- The course belongs to Chemistry and Molecular Science master program.
- The course is compulsory in the Analysis and Separation module.
- This master level course is also available to interested students from other degree programmes.
- Basic knowledge of separation techniques (gas and liquid chromatography).
- Basic knowledge of mass spectrometric techniques.
- Basic knowledge of the physical chemistry of solution-phase equilibria, especially the following aspects: acid/base theory; pH; buffers; dissociation constants.
Information will be added in due course.
Students attending this course will know:
- Needs, challenges and multi-faceted requirements for determination of metals across the scientific disciplines.
- Crucial role of sampling and sample preparation in the workflow of analytical sciences.
- Basic aspects of sampling theory, types of sampling errors, and countermeasures.
- Potential sources of sample contamination/sample loss and countermeasures, and specific requirements with respect to materials, reagents and techniques.
- Sample decomposition and digestion techniques in (trace) metal analysis.
- Strategies for sample preparation techniques, including protocols for matrix removal, selective enrichment and separation of metals and metal species.
- Physical principles and instrumentational and application-related aspects of modern determination methods of metals (AAS, OES, ICP-MS).
- X-Ray based metal determination techniques.
- Microanalytical techniques for metal profiling with high spatial resolution.
- Chromatographic separation techniques applicable to metal analysis.
- Challenges and application of metal speciation analysis.
First/second year of master studies.
Autumn term, Period I
This course aims at giving students useful insights into the state-of-the-art and the current challenges encountered in metal analysis across the scientific disciplines. The lecture will cover in a logical order all crucial steps involved in metal determination, starting out with the important aspects of sampling and associated sampling errors; the possible sources of sample contamination and sample loss; and the specific requirements concerning materials, reagents and operational techniques employed to sample processing. Then, state-of-the-art methods for efficient sample decomposition and digestion techniques for (trace) metal analysis will be discussed. This will be followed by an overview of sample preparation techniques especially well-suited for matrix removal and selective enrichment of metal species. Next, the physical principles and practical aspects of the most frequently employed instrumental techniques for metal analysis (i.e., various implementations of AAS, OES, and ICP-MS) will be discussed in detail. Also, the most important X-Ray-based metal determination techniques, especially those applicable to high-resolution micro-analytical metal profiling in inorganic and biological matrices, will be surveyed. Finally, chromatographic and electrophoretic separation techniques applicable to metal analysis will be discussed, with special emphasis being placed to their application in the field metal speciation analysis.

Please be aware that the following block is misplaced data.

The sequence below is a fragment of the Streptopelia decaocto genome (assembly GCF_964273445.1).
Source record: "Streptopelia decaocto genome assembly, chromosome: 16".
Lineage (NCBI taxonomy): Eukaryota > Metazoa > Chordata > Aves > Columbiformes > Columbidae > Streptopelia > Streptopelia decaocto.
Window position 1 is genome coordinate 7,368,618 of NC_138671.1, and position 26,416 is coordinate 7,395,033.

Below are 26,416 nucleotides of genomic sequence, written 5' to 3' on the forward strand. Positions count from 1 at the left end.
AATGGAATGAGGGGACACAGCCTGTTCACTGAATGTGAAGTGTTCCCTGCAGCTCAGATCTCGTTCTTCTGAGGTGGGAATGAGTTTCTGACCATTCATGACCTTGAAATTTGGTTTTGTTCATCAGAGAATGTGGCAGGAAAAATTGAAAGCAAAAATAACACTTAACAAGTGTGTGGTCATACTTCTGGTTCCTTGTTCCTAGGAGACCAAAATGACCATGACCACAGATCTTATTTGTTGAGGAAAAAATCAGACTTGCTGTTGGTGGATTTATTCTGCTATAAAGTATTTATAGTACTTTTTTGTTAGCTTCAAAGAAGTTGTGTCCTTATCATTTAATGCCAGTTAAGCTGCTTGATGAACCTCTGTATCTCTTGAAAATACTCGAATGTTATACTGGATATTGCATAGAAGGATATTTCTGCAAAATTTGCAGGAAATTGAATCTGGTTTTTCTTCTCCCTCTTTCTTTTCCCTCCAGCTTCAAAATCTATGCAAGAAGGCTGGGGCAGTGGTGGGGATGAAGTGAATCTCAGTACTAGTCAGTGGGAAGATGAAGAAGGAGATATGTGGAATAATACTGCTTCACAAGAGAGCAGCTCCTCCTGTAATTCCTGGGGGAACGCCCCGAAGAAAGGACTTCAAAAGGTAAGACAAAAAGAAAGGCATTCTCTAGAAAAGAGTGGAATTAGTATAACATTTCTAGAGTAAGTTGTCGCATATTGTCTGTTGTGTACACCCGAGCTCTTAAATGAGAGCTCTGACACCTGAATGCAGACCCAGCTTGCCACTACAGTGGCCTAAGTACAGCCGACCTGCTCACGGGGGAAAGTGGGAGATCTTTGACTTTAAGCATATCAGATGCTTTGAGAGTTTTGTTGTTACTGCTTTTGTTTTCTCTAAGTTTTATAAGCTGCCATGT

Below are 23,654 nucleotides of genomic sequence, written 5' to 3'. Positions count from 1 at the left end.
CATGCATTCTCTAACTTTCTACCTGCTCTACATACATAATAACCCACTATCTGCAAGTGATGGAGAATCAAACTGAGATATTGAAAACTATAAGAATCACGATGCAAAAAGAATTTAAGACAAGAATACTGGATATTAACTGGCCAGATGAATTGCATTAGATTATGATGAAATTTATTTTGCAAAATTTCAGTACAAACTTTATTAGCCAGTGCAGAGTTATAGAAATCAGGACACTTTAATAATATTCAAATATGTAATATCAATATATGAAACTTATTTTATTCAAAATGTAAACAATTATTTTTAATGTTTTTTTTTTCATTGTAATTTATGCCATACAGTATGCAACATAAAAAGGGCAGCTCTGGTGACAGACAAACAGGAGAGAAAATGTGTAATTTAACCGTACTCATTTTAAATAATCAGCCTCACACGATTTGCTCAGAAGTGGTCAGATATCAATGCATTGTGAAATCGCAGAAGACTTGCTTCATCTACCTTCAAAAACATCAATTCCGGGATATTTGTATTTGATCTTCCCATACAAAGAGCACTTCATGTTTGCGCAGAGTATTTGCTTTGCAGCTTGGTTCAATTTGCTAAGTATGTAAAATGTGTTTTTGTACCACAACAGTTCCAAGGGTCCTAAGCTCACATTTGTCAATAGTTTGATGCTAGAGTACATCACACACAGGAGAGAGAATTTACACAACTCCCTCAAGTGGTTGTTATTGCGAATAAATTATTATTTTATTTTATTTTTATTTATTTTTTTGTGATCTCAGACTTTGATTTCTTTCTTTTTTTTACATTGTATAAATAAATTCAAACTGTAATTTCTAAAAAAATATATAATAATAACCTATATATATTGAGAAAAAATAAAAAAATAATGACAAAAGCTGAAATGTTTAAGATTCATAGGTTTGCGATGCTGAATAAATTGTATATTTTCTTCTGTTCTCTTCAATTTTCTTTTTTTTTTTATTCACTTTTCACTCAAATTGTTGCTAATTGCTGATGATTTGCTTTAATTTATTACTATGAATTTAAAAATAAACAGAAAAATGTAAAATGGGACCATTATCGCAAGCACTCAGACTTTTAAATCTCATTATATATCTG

Information will be provided in due course.
- The course will include student group seminars on topic-relevant research papers from the recent literature provided by the teacher. In this exercise, a group of students will prepare and give a presentation on the selected paper, while another group of students will be assigned to engage the presenters in a critical discussion. This exercise is an integral part of the lecture course and contributes to the overall credits achievable.
- Possibly, excursions will be made to certain labs at the campus for at-site demonstration/discussion of instrumentation and/or techniques.
- Written exam (accounting for 75% of total credit).
- Student group seminar presentation & discussion exercise (accounting for 25% of total credit).
- Grading scale from 0-5, with 5 being the top grading and 0 being failed.
Contact teaching. Note that regular attendance of the lecture course (>80%) is strongly encouraged and expected.